Richard's first shutout helps Padres keep pace
Lefty mows down Dodgers; West deficit stays at half-game
LOS ANGELES -- Around the fifth inning of Tuesday's game at Dodger Stadium, the Padres' bullpen started to stir, as relievers slowly pulled themselves out of their chairs, stretching their legs and arms in anticipation of getting in the game.
This happens every night, Padres closer Heath Bell said, and Tuesday was no different.
Well, sort of.
"We started talking about it in the fifth inning, about how we might be in there at some point," Bell said. "Then we looked up and saw [starter Clayton Richard] had 74 pitches. Then we realized that no one was going in there."
Richard not only gave the Padres' bullpen a rare night off, but his first shutout kept San Diego within a half-game of the Giants in the National League West, as the Padres rolled over the Dodgers, 6-0, before a crowd of 44,166.
Richard, just six days removed from his worst start as a Major Leaguer, punctuated the victory by getting Reed Johnson to bounce into a game-ending double play in the ninth inning, allowing the Padres to also pull within a game of the Braves in the Wild Card.
"We talk about how this time of the year ... that wins are hard to come by," Padres manager Bud Black said. "It was great to see. I think all of us know that [this type of start] is in Clayton. He holds his stuff and he doesn't wear down."
He didn't on Tuesday, though he had six days to stew over a start in Colorado last week in which he allowed eight runs on 11 hits and was gone after three innings. But here is the funny thing with Richard: He made nearly no changes, mechanical or otherwise, between starts.
Instead, Richard (13-8) pounded the strike zone and got the Dodgers (73-78) to put the ball in play early in the count. He got 14 ground-ball outs and got the Dodgers hitters to bounce into three double plays, including the one by Johnson, after he allowed two hits during the ninth inning.
"It was a long five or six days or whatever is was," Richard said. "Those are the type of starts where you wish you could get on the mound the next day. I had to wait a little bit longer with the day off but was excited for the opportunity. I'm excited where we're at."
Richard, who joins Mat Latos as the only other Padres pitcher to throw a shutout this season, allowed eight singles, two walks and had six strikeouts. Richard needed 105 pitches to get 27 outs, leaving Bell and the rest of the relievers blissfully bored beyond belief.
"It was like a day off," Bell said.
Not that anyone could have predicted this, especially because Richard was coming off a miserable start at Coors Field, but Padres pitching coach Darren Balsley had a pretty good idea Richard would be on his game before he even stepped on the mound.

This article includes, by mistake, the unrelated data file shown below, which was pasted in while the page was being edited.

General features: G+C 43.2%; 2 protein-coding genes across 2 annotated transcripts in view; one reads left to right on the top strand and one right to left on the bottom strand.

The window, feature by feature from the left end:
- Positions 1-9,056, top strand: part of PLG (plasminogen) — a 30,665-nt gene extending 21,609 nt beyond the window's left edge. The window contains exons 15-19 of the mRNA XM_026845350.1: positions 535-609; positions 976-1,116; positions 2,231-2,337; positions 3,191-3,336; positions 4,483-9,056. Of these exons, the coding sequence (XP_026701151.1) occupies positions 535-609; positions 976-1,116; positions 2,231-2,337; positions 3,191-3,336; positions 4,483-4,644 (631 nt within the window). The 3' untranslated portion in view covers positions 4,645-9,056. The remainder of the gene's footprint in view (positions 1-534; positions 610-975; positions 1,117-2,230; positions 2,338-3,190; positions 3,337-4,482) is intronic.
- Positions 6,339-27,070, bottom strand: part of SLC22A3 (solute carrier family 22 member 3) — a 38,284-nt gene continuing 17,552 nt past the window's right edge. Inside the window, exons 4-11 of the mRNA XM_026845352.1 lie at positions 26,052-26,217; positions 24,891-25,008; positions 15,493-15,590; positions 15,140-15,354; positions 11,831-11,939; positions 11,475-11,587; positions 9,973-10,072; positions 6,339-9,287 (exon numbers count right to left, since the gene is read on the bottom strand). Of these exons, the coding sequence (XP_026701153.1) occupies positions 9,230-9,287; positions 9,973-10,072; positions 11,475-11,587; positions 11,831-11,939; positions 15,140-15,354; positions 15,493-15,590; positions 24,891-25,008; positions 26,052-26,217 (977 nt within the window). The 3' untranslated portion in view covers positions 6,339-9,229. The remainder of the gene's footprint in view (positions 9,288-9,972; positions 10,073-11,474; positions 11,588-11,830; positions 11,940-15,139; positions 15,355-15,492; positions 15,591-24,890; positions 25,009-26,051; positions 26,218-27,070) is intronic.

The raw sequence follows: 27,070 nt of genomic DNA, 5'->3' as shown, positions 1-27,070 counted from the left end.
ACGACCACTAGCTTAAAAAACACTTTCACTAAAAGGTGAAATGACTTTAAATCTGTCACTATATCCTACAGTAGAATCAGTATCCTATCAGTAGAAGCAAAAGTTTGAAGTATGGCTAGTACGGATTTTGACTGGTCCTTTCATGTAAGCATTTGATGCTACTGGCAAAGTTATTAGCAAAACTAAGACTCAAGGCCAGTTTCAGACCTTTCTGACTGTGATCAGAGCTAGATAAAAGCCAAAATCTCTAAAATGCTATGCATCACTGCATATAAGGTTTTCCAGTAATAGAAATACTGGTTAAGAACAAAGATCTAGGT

Down in the visiting bullpen before the game, Balsley watched what he described as Richard's best pregame warmup of the season. For some pitchers, a good pregame doesn't always equate to a strong performance in a game. For Richard, though, it surely can.
"He was down and sharp with all of his pitches," Balsley said. "And he had a good feel for his pitches. For some guys, that doesn't mean a lot. But it does with Clayton. I didn't want to jinx anything so I didn't mention it to Buddy."
Richard got all the offensive backing he would need in the third inning as Ryan Ludwick jumped on a 2-2 cut fastball from Dodgers starter Chad Billingsley (11-11), sending it to left field to score two runs.
"I was fortune enough that he left something over the plate there," said Ludwick, who has knocked in five runs in his last three games.
The Padres added three more runs in the fifth inning, on two singles, two hit batters, one intentional walk and a sacrifice fly. That proved to be plenty as Richard continued to roll.
"It looked so easy for him," said Dodgers manager Joe Torre, whose team was officially eliminated from playoff contention. "We couldn't get anything going. Give him credit, he works fast and throws strikes."
As for that start last week in Denver, Balsley said that wasn't nearly as bad as it might have appeared on paper. There were a handful of bloop hits and a broken-bat hit along the way that made that a dismal outing.
"It wasn't as bad as it looked ... we just turned the page," Balsley said. "Clayton has great tunnel vision. He knows what he needs to do to keep himself in the game."